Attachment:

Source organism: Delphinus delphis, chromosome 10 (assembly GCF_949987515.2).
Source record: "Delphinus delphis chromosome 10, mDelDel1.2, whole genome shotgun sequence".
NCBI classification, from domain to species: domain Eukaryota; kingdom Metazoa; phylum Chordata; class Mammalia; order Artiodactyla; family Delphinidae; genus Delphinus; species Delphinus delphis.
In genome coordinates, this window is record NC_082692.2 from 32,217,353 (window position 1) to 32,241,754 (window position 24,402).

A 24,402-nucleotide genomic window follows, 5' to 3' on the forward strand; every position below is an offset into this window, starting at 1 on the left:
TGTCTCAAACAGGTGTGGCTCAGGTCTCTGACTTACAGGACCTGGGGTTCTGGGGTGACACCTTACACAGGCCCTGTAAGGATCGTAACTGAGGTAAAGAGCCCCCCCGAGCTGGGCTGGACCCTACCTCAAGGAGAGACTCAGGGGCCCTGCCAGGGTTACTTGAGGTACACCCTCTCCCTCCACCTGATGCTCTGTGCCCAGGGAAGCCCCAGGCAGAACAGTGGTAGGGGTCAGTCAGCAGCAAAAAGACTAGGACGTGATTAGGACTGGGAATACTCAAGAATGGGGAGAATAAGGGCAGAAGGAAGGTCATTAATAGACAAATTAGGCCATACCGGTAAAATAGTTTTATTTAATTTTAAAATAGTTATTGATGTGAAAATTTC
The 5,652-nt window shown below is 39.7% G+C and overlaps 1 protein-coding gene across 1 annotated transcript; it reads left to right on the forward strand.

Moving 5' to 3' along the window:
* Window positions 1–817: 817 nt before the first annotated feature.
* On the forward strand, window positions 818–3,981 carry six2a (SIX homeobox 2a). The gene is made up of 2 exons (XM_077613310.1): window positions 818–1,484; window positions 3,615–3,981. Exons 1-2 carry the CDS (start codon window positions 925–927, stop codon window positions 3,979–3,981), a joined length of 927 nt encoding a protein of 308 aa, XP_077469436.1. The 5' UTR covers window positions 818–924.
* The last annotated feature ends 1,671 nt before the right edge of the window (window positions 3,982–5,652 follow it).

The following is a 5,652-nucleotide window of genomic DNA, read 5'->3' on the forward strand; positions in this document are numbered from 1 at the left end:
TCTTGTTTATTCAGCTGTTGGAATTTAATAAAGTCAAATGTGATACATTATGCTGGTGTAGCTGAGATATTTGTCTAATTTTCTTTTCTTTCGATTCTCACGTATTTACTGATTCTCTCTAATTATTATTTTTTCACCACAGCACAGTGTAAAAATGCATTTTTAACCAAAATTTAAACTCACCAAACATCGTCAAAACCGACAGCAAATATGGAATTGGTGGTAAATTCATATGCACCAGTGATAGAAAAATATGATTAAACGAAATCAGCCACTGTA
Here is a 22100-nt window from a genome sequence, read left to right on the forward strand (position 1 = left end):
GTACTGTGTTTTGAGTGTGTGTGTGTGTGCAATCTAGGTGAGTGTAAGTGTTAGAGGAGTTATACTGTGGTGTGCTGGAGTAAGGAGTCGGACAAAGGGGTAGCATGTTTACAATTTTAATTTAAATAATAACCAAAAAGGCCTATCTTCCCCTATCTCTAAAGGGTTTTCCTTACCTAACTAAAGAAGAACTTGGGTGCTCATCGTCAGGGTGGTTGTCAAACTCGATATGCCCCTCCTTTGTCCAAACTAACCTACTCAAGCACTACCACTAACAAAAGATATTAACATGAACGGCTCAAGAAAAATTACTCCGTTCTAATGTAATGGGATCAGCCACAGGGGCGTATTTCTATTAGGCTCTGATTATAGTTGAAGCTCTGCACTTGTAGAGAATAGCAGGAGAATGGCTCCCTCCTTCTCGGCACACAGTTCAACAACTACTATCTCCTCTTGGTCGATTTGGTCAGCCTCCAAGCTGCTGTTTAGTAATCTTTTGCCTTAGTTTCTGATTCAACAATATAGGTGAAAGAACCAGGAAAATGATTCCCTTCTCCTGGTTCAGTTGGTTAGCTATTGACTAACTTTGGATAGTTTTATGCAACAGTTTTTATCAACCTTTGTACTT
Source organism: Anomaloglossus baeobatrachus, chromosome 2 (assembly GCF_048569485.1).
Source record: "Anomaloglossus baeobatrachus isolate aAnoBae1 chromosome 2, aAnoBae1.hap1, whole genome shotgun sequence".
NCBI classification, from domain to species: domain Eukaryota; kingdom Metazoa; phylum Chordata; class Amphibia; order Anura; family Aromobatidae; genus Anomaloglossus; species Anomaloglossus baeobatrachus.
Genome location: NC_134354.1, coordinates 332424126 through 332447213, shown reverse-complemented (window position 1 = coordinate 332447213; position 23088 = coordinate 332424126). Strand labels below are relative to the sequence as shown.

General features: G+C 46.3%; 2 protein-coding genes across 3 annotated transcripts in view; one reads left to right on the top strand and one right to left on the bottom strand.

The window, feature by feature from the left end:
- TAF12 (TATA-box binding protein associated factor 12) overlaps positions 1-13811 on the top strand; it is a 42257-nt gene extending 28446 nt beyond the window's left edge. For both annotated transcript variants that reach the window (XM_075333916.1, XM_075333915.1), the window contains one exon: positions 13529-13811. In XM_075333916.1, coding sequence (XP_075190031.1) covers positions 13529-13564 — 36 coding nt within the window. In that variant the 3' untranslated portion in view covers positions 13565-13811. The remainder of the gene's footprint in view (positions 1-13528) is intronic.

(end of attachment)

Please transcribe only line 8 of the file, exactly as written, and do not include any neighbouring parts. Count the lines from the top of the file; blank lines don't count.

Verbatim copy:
Moving 5' to 3' along the window: